Giant Microbes Plush - Penicillin (Penicillium Chrysogenum)

Knick Knack Toy Shack

$9.99 

Giant Microbes Plush - Penicillin (Penicillium Chrysogenum)

These Giant Microbes Dolls are a Million times their Actual Size! GIANT microbes are health and science products for humorous, educational, collectible and Smart fun! Products include printed cards with fun fascinating facts. Unique gifts for students, scientists, teachers, health professionals & anyone with a healthy sense of humor!

All About Penicillin (Penicillium Chrysogenum)

Meet the little blue fungus that could. This medical miracle is perfect for anyone who is under the weather! Useful educational learning tool for doctors and educators and a thoughtful get well soon gift.

FACTS: Technically, all that penicillin does is to inhibit the enzyme transpeptidase in gram-positive bacteria preventing the crosslinking of the peptidoglycan polymers and impairing the generation of cellular walls. But that is enough to change the world!

It is commonly known that Scottish scientist Alexander Fleming discovered the antibacterial effects of Penicillium (from the Latin for a paintbrush, Penicillium the mold produces penicillin the antibiotic agent) in 1928. He returned to his lab after a long-weekend and noticed that the growth of Staphylococcus aureus bacteria in a petri dish he had forgotten to clean was constrained.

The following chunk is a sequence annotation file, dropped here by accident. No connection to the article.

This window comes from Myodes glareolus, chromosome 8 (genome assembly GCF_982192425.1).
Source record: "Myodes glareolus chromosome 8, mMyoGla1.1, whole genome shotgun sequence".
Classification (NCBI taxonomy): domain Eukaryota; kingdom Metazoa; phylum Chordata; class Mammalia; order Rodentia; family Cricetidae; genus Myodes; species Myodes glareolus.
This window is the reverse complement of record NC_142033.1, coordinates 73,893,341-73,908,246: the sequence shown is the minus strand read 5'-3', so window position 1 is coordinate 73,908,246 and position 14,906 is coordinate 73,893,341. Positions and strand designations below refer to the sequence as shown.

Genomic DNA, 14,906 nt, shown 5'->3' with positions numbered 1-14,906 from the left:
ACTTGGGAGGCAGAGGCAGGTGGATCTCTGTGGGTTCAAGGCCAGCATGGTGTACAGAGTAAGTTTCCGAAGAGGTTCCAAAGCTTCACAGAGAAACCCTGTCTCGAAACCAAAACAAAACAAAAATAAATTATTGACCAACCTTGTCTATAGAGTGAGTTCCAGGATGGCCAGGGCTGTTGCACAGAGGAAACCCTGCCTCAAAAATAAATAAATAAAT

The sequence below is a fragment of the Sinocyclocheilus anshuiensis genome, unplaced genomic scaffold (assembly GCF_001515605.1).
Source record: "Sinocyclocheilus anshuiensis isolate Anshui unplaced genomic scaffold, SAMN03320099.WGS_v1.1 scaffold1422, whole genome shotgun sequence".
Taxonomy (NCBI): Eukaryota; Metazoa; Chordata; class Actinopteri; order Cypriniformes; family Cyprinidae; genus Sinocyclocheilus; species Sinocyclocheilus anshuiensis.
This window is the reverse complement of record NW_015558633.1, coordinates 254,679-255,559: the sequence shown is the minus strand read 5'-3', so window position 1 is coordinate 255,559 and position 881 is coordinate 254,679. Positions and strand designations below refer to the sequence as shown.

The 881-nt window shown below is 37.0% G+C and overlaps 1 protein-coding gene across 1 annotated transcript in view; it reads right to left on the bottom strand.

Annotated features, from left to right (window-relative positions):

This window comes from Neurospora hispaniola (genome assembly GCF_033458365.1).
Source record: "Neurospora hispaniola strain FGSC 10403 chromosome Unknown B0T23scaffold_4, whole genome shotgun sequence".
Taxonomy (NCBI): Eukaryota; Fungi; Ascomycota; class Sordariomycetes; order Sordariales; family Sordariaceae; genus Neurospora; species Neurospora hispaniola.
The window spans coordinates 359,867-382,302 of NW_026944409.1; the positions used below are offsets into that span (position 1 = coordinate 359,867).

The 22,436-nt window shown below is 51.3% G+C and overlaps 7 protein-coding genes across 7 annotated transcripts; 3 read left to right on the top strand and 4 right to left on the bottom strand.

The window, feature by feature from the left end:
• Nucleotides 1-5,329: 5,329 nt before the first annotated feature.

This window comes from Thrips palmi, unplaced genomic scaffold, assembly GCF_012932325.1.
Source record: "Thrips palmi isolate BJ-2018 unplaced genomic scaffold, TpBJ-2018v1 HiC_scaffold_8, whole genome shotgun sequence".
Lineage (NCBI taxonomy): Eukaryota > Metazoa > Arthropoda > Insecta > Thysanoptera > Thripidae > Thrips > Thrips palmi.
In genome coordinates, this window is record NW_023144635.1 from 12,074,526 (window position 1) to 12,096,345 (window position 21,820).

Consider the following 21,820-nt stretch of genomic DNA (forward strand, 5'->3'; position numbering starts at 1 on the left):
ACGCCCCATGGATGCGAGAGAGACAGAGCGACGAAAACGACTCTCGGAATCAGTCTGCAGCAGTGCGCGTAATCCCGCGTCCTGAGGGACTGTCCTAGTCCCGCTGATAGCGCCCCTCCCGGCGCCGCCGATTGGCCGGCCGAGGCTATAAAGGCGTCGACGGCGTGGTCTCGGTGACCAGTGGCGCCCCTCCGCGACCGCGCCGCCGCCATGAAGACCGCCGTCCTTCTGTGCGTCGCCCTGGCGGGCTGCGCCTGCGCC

What is less well known is that Penicillium’s special aptitudes had been noticed by a French medical student named Ernest Duchesne in the late 1890’s – and indeed, that the properties of molds had attracted the attention of a number of scientists in the proceeding decades. In fact, the ancient Egyptians and Chinese rubbed moldy pieces of bread and soybean curbs on skin infections thousands of years ago!

Fleming was never able to isolate the penicillin agent, and it was not until World War II, when the hope of treating injured soldiers spurred antibiotic research, that Howard Florey and Ernst Chain managed to do so. However, not all strains of Penicillium produce penicillin equally well (or at all). Commercial production of the miracle drug was limited until an exceptionally productive strain of Penicillium was discovered on a moldy cantaloupe melon from a market in Peoria, Illinois.

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